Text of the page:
An invasive species is a plant, fungus, or animal species that is not native to a specific location and which has a tendency to spread to a degree believed to cause damage to the environment, human economy or human health.
While all species compete to survive, invasive species appear to have
specific traits or specific combinations of traits that allow them to
outcompete native species.
In some cases, the competition is about rates of growth and
reproduction. In other cases, species interact with each other more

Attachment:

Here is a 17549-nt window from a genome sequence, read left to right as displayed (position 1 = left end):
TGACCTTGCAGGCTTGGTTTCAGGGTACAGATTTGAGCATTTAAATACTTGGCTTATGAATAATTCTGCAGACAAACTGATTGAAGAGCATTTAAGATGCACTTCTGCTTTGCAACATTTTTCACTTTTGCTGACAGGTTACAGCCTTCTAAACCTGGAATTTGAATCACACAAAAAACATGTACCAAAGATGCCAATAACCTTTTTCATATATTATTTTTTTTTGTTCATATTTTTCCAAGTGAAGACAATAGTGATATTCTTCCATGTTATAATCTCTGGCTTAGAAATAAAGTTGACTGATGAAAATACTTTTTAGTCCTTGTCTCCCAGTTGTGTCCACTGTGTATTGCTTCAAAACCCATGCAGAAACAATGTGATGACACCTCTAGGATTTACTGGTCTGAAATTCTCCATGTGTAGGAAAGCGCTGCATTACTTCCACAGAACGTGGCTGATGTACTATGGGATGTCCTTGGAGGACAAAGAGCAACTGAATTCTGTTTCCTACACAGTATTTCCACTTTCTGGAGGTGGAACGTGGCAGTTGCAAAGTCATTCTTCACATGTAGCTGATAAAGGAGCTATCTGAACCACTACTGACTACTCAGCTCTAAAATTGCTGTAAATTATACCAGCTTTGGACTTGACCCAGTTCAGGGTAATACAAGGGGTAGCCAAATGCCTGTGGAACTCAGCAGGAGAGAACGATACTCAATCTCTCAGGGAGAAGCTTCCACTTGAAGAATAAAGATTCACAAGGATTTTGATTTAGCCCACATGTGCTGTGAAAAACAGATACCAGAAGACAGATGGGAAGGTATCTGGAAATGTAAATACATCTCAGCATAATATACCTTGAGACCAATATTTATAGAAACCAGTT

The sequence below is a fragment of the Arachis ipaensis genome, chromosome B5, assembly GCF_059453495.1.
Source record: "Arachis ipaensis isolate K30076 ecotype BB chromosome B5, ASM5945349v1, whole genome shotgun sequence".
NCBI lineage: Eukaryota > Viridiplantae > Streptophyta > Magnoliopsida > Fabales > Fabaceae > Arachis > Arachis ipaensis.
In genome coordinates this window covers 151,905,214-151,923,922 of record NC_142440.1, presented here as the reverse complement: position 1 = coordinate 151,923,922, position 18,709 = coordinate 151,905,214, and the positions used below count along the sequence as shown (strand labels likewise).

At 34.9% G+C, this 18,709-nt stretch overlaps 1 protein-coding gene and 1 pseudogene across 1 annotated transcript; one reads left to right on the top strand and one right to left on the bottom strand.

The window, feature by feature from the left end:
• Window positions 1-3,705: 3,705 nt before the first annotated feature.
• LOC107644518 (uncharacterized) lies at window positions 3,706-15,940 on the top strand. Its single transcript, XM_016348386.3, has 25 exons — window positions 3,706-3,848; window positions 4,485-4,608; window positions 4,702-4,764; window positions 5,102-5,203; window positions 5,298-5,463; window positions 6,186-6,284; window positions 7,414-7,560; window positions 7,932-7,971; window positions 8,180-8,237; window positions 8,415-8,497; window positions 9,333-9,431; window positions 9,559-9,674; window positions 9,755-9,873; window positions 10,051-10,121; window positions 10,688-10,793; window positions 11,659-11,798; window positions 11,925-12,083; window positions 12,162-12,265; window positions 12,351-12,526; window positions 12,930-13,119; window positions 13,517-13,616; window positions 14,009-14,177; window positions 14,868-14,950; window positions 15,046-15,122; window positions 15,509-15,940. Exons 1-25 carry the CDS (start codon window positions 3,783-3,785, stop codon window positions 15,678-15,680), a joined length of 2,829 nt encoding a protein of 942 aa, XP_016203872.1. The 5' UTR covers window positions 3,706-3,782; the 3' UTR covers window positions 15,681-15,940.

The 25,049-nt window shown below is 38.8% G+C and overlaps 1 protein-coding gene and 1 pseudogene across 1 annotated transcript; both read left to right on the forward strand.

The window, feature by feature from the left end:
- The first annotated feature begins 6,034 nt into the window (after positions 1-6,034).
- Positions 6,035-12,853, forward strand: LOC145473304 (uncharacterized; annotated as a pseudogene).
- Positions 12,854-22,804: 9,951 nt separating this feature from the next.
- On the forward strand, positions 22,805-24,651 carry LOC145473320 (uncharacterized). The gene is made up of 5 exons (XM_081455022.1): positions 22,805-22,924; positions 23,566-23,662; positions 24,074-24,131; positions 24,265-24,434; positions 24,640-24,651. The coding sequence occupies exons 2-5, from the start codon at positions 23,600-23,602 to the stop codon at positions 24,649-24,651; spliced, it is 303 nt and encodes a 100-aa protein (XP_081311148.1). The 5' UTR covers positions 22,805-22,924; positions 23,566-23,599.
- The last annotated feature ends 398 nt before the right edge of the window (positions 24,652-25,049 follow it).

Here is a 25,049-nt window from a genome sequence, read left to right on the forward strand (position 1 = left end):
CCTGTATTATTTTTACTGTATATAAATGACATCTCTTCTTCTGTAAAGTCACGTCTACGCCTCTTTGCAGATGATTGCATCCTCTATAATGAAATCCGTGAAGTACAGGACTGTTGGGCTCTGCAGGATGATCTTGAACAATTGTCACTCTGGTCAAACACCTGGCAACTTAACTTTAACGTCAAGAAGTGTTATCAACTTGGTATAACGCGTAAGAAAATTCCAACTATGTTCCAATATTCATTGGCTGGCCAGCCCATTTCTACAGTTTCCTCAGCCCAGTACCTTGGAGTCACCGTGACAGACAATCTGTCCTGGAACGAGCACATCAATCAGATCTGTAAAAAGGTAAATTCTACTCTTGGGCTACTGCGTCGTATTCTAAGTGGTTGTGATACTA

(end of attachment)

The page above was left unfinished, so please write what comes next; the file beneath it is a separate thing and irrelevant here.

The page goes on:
Common invasive species traits include the following:
- Fast growth
- Rapid reproduction
- High dispersal ability
- Phenotypic plasticity (the ability to alter growth form to suit current conditions)
- Tolerance of a wide range of environmental conditions
- Ability to live off of a wide range of food types
Invasive species can change the functions of ecosystems. For example, invasive plants can alter the fire regimen, nutrient cycling, and hydrologyin native ecosystems. Invasive species that are closely related to rare native species have the
potential to hybridize with the native species. Harmful effects of
hybridization have led to a decline and even extinction of native
Biotic invasion is considered one of the five top drivers for global biodiversity loss and is increasing because of tourism and globalization.